Yesterday i saw this.
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Early in December my Son and I went to Winnipeg for an exhibition lacrosse game of our favorite team, the Minnesota Swarm. Winnipeg is about 8 or 9 hours and an border crossing away from our home, so it was a non-trivial jaunt for a sporting event. For us, it was a novel adventure. I’ll spare you almost all of the details other than it was a wonderful trip and Winnipeg was an awesome place to visit, even in the winter. Everybody we met was really great and especially helpful, which leads me into the actual story. Two other die-hard Swarm fans made the trek up as well. We sat on one side of the MTS Centre and they had seats on the other side. The game was fun, even if we did lose. Once the game was over the other guys stood up from their seats to leave. Someone tapped one of the guys on the shoulder and when he turned around, he asked him “Did you drive up from the Cities just for the game?”. His answer was, of course, “yes”. The man handed him a twenty, said “gas money”, and walked away. To this day I am still astonished by the man’s anonymous generosity and can’t help but reflect on how that simple act affected the perception of folks from Winnipeg and perhaps Canadians in general. Like I said, i’ve told that story to many many people and the universal response is “whoa”. I’m sure the people that I told have told it to others and so on.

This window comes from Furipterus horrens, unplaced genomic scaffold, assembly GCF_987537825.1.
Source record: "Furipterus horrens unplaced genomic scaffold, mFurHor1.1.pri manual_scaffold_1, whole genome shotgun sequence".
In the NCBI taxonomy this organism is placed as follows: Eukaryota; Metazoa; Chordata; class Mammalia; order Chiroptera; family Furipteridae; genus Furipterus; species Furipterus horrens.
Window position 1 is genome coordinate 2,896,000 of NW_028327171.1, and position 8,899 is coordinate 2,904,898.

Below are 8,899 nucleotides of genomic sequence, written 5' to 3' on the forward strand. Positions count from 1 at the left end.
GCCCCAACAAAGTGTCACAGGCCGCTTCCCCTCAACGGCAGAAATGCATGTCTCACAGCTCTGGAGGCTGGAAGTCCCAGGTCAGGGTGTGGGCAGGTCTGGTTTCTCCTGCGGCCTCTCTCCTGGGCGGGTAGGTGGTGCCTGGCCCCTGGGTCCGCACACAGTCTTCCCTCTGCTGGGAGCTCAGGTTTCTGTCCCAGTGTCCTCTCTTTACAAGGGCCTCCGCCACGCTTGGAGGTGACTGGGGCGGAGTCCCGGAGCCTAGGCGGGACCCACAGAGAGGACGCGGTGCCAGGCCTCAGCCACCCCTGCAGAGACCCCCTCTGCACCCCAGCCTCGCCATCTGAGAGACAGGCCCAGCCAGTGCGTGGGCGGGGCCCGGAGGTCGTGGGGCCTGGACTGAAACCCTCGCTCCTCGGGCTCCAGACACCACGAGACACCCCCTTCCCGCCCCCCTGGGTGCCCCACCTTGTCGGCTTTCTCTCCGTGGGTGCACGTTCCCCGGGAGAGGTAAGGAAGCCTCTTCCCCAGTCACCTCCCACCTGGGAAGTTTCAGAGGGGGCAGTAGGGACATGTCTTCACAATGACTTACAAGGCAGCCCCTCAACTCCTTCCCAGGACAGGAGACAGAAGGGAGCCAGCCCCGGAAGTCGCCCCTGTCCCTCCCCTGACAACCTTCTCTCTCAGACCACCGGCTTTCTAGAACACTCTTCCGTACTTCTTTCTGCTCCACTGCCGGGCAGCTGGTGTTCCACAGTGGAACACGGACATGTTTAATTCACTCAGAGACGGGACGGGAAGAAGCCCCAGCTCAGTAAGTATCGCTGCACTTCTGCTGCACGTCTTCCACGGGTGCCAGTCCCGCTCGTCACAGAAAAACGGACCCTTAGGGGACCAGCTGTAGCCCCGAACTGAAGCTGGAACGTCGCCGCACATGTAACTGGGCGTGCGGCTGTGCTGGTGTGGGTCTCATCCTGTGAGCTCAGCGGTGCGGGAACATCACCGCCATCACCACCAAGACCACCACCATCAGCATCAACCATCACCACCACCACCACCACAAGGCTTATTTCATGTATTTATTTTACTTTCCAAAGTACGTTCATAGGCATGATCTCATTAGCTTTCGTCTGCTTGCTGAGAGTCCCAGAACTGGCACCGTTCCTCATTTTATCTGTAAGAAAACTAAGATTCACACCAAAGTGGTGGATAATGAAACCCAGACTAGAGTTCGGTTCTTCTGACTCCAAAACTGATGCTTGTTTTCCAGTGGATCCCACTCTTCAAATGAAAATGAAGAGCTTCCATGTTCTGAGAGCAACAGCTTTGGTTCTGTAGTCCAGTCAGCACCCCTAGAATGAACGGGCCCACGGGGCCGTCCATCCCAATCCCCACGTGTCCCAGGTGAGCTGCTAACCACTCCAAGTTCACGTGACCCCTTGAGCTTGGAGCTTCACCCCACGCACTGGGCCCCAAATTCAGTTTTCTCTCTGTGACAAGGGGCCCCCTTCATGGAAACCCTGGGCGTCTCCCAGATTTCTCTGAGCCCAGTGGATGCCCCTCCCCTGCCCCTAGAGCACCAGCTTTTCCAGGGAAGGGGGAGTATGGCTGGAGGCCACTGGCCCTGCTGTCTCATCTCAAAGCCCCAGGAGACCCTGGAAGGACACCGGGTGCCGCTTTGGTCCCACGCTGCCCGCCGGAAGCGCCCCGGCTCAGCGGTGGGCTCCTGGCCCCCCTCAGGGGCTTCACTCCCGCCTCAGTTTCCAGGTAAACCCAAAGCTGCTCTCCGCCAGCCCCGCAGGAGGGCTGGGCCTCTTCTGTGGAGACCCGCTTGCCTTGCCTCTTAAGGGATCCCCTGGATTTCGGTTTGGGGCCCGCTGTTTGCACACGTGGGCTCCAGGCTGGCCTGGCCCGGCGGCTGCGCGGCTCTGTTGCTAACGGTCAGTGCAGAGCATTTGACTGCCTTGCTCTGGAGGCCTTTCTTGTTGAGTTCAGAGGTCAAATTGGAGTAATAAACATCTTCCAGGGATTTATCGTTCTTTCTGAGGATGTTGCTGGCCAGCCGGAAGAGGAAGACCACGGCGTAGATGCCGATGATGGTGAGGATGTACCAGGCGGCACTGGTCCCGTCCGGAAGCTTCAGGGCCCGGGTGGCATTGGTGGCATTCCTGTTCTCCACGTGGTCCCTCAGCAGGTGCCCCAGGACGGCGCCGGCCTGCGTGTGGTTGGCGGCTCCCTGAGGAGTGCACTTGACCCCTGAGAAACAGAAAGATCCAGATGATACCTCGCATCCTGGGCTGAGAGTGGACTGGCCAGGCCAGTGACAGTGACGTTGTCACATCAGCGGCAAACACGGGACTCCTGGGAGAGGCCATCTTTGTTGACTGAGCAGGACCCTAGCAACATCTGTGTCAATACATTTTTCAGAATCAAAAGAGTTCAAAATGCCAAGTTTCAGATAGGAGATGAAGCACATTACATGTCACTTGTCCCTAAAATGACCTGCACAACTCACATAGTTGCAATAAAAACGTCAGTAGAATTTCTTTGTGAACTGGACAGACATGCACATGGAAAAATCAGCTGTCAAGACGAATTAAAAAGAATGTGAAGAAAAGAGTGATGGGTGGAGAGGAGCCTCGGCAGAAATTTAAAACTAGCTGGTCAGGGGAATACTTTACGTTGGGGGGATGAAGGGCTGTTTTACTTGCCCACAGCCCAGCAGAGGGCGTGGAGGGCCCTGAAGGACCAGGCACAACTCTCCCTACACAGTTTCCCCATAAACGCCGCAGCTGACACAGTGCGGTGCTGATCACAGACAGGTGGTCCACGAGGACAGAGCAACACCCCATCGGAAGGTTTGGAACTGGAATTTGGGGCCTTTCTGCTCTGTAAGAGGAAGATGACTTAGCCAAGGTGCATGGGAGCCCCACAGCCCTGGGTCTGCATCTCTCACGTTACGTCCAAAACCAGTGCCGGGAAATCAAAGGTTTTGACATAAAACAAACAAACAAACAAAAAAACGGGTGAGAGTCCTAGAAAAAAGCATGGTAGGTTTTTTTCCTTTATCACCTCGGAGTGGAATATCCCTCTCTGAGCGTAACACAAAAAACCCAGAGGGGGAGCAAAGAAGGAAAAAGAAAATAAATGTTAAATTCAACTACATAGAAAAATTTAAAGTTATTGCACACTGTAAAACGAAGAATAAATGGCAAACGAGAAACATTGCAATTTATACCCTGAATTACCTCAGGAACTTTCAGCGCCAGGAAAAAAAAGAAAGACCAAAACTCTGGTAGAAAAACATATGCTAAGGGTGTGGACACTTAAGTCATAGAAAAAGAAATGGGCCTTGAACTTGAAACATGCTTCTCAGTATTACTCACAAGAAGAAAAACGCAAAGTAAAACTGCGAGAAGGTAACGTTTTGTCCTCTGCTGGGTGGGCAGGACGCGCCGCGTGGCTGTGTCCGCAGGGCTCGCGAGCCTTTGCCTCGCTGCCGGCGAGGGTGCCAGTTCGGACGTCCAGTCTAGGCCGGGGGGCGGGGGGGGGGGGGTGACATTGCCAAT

How quickly and thoroughly did that simple act trump any efforts that the local tourism board could have done?
With Web 2.0 loosing its momentum (Henriette feels the same) and social networks reaching a saturation point, getting more personal seems to be the obvious choice.
And it isn’t hard as it used to, thanks to the many digital tools now available. But it will surely require a new shift from companies, used to large media plans and broad market segments. Welcome to micro-targeting.